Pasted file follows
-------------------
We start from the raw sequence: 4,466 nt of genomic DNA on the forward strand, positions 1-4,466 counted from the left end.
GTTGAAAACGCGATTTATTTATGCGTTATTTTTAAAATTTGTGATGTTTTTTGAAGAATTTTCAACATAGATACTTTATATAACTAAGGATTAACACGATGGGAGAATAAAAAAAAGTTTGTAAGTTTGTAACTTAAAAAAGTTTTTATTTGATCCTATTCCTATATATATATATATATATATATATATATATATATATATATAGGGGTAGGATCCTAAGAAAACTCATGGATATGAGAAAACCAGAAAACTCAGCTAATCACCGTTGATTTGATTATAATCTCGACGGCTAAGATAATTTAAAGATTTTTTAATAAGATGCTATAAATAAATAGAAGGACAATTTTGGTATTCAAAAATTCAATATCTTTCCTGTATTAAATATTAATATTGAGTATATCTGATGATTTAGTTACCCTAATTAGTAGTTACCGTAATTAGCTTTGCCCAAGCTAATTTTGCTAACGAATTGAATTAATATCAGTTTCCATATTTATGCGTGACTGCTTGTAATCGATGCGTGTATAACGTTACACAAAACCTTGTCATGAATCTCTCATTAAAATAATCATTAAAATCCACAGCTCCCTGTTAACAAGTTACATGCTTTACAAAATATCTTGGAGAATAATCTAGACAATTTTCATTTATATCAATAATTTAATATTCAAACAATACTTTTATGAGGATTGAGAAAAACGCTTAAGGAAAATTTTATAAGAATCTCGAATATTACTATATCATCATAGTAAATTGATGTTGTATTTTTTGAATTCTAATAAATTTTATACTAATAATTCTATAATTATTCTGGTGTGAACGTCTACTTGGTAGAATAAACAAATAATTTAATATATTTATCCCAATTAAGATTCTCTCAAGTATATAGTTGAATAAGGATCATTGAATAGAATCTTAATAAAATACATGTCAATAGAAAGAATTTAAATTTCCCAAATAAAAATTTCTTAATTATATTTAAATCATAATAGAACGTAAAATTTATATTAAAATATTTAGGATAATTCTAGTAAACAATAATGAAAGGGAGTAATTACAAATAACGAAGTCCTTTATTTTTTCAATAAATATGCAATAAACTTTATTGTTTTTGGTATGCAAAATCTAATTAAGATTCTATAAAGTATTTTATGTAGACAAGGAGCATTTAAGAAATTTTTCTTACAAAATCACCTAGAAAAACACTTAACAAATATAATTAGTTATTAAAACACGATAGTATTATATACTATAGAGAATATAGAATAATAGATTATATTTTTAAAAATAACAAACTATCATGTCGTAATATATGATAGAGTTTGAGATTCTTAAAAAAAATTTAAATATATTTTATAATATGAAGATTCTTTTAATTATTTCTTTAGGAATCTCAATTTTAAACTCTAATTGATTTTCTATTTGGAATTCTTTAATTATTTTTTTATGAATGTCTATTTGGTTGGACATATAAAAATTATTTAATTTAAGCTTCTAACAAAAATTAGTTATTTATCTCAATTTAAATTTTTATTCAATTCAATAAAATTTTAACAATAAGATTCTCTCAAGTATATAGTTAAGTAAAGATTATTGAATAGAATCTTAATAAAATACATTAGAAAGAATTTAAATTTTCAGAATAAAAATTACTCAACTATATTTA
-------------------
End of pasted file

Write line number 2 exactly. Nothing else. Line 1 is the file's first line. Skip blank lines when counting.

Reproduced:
GTTGAAAACGCGATTTATTTATGCGTTATTTTTAAAATTTGTGATGTTTTTTGAAGAATTTTCAACATAGATACTTTATATAACTAAGGATTAACACGATGGGAGAATAAAAAAAAGTTTGTAAGTTTGTAACTTAAAAAAGTTTTTATTTGATCCTATTCCTATATATATATATATATATATATATATATATATATATATATAGGGGTAGGATCCTAAGAAAACTCATGGATATGAGAAAACCAGAAAACTCAGCTAATCACCGTTGATTTGATTATAATCTCGACGGCTAAGATAATTTAAAGATTTTTTAATAAGATGCTATAAATAAATAGAAGGACAATTTTGGTATTCAAAAATTCAATATCTTTCCTGTATTAAATATTAATATTGAGTATATCTGATGATTTAGTTACCCTAATTAGTAGTTACCGTAATTAGCTTTGCCCAAGCTAATTTTGCTAACGAATTGAATTAATATCAGTTTCCATATTTATGCGTGACTGCTTGTAATCGATGCGTGTATAACGTTACACAAAACCTTGTCATGAATCTCTCATTAAAATAATCATTAAAATCCACAGCTCCCTGTTAACAAGTTACATGCTTTACAAAATATCTTGGAGAATAATCTAGACAATTTTCATTTATATCAATAATTTAATATTCAAACAATACTTTTATGAGGATTGAGAAAAACGCTTAAGGAAAATTTTATAAGAATCTCGAATATTACTATATCATCATAGTAAATTGATGTTGTATTTTTTGAATTCTAATAAATTTTATACTAATAATTCTATAATTATTCTGGTGTGAACGTCTACTTGGTAGAATAAACAAATAATTTAATATATTTATCCCAATTAAGATTCTCTCAAGTATATAGTTGAATAAGGATCATTGAATAGAATCTTAATAAAATACATGTCAATAGAAAGAATTTAAATTTCCCAAATAAAAATTTCTTAATTATATTTAAATCATAATAGAACGTAAAATTTATATTAAAATATTTAGGATAATTCTAGTAAACAATAATGAAAGGGAGTAATTACAAATAACGAAGTCCTTTATTTTTTCAATAAATATGCAATAAACTTTATTGTTTTTGGTATGCAAAATCTAATTAAGATTCTATAAAGTATTTTATGTAGACAAGGAGCATTTAAGAAATTTTTCTTACAAAATCACCTAGAAAAACACTTAACAAATATAATTAGTTATTAAAACACGATAGTATTATATACTATAGAGAATATAGAATAATAGATTATATTTTTAAAAATAACAAACTATCATGTCGTAATATATGATAGAGTTTGAGATTCTTAAAAAAAATTTAAATATATTTTATAATATGAAGATTCTTTTAATTATTTCTTTAGGAATCTCAATTTTAAACTCTAATTGATTTTCTATTTGGAATTCTTTAATTATTTTTTTATGAATGTCTATTTGGTTGGACATATAAAAATTATTTAATTTAAGCTTCTAACAAAAATTAGTTATTTATCTCAATTTAAATTTTTATTCAATTCAATAAAATTTTAACAATAAGATTCTCTCAAGTATATAGTTAAGTAAAGATTATTGAATAGAATCTTAATAAAATACATTAGAAAGAATTTAAATTTTCAGAATAAAAATTACTCAACTATATTTA